Posts Tagged ‘Same-Sex Marriage’

Rees-Mogg Would Like to Be the Pope, But Would Left-Wing Catholics Want Him?

February 21, 2019

One of the most ridiculous things Jacob Rees-Mogg said this week was during an interview on Points West with host David Garmston. Points West is the local news programme for the Bristol, Somerset, Gloucestershire and Wiltshire area. Mogg is the local MP for Bath in Somerset, and now one of the leading personalities in the Tory party. Garmston went to visit him at his palatial home in the Georgian city.

The Beeb interviewer asked him if he’d like to be Prime Minister. It’s a good question, as it’s clear that Mogg is very ambitious, and there are those in the party that would desperately like him to be in charge and in No. 10. But Mogg denied that he had any plans in that direction. Instead, he declared, he’d rather be Pope. Garmston then asked him the natural question: how could he be, when he’s married with six children? Oh no, Mogg declared, any Roman Catholic man could be.

Now this is news to me, and to just about everyone else, I should imagine. The pope is the bishop of Rome, and so should already be a member of the clergy of a sufficiently high rank. Like a cardinal. Or so it seems to me, as an Anglican, looking at the history of the Roman Catholic church. If laymen have been made pope, I can only assume that this occurred sometime during the Middle Ages as part of the political maneuvering surrounding the papacy. For example, after the collapse of the Roman Empire the only form of government left in many towns in Gaul and elsewhere were the bishops. Hence there were instances where, after the death of the previous incumbent, local townspeople chose laymen, including pagans, to become their bishop. Those laymen, who accepted the demand, then had themselves baptized and converted to Christianity. There are accounts of such conversions and the election of lay people in Gregory of Tours’ History of the Franks. Or so I believe. I did medieval history at school, and these are the only instances I can remember, in which a layman entered the episcopacy directly, let alone the papacy.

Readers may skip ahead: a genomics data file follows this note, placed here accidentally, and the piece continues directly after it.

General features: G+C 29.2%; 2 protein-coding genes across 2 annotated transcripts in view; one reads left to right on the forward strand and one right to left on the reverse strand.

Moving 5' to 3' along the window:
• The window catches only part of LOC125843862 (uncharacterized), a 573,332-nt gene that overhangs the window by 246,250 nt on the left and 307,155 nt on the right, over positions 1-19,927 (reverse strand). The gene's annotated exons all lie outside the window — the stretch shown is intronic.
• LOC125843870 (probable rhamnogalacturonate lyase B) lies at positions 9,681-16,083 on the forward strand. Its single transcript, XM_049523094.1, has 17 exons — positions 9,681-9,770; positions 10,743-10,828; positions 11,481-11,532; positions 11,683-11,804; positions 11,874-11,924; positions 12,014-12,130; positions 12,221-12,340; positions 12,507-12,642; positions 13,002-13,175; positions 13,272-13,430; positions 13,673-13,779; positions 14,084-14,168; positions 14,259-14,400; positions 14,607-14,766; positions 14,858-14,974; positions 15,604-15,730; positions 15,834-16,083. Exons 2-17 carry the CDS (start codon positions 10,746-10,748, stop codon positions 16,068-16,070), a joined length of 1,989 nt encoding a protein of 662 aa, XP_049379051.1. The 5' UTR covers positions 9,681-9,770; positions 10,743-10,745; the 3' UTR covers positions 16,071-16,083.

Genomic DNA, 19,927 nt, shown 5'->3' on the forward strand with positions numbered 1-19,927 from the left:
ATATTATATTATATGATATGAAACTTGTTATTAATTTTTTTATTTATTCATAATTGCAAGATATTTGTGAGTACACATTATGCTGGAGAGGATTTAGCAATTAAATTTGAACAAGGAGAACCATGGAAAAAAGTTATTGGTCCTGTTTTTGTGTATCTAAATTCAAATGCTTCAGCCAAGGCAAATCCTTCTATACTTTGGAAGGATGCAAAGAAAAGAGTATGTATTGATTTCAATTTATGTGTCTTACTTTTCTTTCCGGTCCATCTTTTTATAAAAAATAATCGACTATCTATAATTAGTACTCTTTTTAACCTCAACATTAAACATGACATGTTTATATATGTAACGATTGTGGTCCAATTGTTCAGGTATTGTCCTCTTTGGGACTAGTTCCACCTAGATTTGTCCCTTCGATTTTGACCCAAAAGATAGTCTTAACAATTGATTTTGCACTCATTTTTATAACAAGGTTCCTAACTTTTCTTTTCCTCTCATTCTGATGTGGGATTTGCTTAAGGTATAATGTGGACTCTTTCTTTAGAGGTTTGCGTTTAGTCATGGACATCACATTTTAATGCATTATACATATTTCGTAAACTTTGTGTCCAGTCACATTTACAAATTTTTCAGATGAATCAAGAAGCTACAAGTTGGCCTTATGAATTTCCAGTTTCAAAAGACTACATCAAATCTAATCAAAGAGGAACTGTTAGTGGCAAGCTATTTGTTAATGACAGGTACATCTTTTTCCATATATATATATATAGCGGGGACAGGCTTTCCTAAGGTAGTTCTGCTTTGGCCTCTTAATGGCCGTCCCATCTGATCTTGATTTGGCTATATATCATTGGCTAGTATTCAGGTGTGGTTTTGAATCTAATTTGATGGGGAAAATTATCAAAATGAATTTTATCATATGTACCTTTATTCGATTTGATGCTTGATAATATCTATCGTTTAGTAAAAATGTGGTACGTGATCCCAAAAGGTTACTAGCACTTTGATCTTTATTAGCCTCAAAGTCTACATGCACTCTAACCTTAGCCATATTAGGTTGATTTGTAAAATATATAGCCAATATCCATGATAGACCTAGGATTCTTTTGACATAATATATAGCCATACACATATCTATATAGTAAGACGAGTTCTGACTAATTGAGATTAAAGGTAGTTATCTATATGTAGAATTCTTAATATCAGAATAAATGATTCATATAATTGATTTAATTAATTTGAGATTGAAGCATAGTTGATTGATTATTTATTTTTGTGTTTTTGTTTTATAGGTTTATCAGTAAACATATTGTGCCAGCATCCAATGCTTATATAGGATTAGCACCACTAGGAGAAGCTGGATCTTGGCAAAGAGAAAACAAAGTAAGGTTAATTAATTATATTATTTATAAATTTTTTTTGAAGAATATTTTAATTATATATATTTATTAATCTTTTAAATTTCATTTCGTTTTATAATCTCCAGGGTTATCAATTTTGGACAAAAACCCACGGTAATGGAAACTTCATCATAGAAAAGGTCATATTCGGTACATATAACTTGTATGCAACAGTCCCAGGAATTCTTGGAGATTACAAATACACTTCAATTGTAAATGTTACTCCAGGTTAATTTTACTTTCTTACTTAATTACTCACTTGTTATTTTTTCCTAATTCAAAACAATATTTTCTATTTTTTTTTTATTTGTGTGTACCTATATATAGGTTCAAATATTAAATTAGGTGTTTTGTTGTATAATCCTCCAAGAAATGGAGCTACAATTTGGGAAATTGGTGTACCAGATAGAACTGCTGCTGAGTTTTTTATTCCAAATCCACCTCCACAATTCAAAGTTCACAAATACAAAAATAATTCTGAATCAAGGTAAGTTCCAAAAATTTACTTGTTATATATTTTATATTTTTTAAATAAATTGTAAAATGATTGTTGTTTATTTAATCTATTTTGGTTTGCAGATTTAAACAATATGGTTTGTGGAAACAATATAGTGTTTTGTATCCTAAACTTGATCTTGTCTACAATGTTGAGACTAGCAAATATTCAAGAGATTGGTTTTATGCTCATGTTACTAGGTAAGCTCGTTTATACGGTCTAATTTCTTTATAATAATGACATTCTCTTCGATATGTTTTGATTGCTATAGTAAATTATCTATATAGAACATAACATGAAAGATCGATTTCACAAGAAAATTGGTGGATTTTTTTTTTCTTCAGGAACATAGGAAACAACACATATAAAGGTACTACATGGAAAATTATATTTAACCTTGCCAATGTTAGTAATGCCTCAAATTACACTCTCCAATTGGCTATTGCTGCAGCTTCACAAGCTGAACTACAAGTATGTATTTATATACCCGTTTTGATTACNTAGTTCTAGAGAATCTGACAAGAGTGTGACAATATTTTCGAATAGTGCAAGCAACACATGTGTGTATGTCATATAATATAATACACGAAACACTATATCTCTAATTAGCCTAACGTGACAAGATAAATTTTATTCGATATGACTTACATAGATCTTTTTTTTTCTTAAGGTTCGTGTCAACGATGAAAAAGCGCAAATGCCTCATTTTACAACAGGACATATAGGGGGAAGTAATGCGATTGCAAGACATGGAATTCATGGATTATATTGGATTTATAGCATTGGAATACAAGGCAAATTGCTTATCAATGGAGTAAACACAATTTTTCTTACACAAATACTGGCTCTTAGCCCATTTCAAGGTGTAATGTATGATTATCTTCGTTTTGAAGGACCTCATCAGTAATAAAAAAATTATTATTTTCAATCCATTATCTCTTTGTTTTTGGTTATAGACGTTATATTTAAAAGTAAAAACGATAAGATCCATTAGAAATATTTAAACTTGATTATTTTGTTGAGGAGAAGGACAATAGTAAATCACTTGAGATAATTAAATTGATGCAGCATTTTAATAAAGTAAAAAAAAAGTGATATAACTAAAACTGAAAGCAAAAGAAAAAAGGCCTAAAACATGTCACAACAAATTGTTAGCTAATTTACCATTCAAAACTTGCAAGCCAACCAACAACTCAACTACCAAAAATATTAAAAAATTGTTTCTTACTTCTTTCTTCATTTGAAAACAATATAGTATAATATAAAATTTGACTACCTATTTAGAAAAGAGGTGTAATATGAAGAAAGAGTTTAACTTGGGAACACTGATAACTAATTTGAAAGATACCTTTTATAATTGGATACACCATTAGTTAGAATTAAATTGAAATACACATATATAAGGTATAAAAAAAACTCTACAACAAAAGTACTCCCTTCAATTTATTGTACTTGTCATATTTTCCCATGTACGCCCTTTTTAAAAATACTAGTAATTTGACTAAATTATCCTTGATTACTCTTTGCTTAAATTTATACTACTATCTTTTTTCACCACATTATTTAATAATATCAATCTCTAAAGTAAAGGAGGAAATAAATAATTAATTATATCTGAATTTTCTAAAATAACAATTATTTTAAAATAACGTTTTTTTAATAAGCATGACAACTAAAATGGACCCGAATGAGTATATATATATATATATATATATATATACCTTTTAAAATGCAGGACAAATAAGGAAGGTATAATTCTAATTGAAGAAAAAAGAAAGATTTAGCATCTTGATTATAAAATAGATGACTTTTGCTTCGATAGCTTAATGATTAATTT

Of course, Rees-Mogg is saying all this just to present himself as a good Roman Catholic. But I wonder how many Roman Catholics would actually want someone as right-wing as him as a member of the clergy, let alone sovereign pontiff. There’s a range of political views amongst Roman Catholics, just as there is in any religion or metaphysical ideology. And there’s also a strong tradition of genuinely social, left-wing activism. For all that elements within the Roman Catholic church during the War and after have supported Fascist regimes, I got the distinct impression that most Roman Catholics in Britain and the British colonies were actually left-wing. Certainly in Australia Irish Catholics formed the backbone of the Ozzie Labor party, and the Roman Catholic members of my own family were very staunch Labour. Radical organisations for Roman Catholics have included Dorothy Day’s Catholic Worker movement, and I have the impression that, as well as Quakers, there were many Roman Catholics involved in CND and other peace movements. One of my Catholic aunts was a member, and I can remember her telling us that when she was on a march, she found herself next to a group of Franciscan friars.